Britain is facing four years of subdued economic growth as it negotiates to extricate itself from the European Union (EU), a leading think tank has warned.

The EY Item Club expects the economy to expand 1.9% this year, in line with its July forecast, but predicts growth to slow to just 0.8% in 2017.

The think tank said the absence of a major negative impact on growth since the Brexit vote in June was down to consumer spending propping up the economy.

However, consumers' pockets are expected to take a hit over the coming months as the weak pound pushes inflation up to 2.6% next year.

Meanwhile, many firms have adopted a wait-and-watch approach as they assess the long-term impact of a "hard Brexit" on their business, leading to investment falling by around 2% next year.

The Item Club expects exports to help power the economy away from a recession next year, as the weaker pound helps make Britain's products more competitive overseas.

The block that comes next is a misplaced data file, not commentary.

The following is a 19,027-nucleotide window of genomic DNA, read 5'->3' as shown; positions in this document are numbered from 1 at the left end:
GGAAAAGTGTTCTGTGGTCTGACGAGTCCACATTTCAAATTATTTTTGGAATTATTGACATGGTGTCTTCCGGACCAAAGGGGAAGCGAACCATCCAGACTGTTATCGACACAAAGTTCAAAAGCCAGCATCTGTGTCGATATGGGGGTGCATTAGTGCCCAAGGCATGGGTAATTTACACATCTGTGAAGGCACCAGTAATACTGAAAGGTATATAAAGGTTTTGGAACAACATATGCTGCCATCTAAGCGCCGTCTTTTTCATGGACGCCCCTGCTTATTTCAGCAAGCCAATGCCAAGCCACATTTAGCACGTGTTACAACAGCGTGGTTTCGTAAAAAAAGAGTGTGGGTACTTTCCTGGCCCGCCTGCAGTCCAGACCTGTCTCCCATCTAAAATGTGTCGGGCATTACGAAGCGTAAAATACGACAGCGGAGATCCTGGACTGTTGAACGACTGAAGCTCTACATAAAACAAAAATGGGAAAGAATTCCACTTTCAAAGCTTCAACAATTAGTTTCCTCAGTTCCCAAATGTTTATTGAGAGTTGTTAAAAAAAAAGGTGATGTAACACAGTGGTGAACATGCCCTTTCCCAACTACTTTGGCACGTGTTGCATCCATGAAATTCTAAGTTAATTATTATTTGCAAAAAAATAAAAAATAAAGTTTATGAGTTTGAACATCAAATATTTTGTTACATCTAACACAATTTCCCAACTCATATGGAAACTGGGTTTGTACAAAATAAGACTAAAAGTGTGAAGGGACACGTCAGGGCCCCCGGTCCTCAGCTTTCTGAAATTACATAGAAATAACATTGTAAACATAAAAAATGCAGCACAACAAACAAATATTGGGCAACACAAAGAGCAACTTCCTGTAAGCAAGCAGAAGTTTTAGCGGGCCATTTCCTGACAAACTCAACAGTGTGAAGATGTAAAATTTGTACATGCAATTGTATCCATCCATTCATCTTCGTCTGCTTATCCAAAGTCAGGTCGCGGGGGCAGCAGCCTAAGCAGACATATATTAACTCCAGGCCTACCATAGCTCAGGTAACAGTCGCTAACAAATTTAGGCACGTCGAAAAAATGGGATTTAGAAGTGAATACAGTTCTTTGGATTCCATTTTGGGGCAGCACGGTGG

The economic growth rate is expected to climb to 1.4% in 2018, 1.6% in 2019 and 1.8% in 2020.

"It may look like the economy is taking the referendum in its stride, but we think that impression is deceptive," said Peter Spencer, chief economic adviser at the Item Club.

"Sterling's shaky performance so far this month provides a timely reminder that troubles lie ahead."

UK businesses are expected to scale back investment by 2% in 2017 Reuters

Spencer said it was imperative for the UK to secure access to cheap food and manufacturing markets in the event it goes through a hard Brexit and no longer has access to the single market.

"It is increasingly clear that we are heading for a hard Brexit, and that our former European partners are determined to play hard ball," he said.

"It is now consensus that, as we said in July, we will no longer have unfettered access to the European single market.

"In that case, it is vital that we get unfettered access to cheap world markets in food and manufactures when we finally leave the EU in the spring of 2019.

"That will mean trading under WTO rules initially, while we try to negotiate free trade agreements with the EU and others as best we can over the longer term."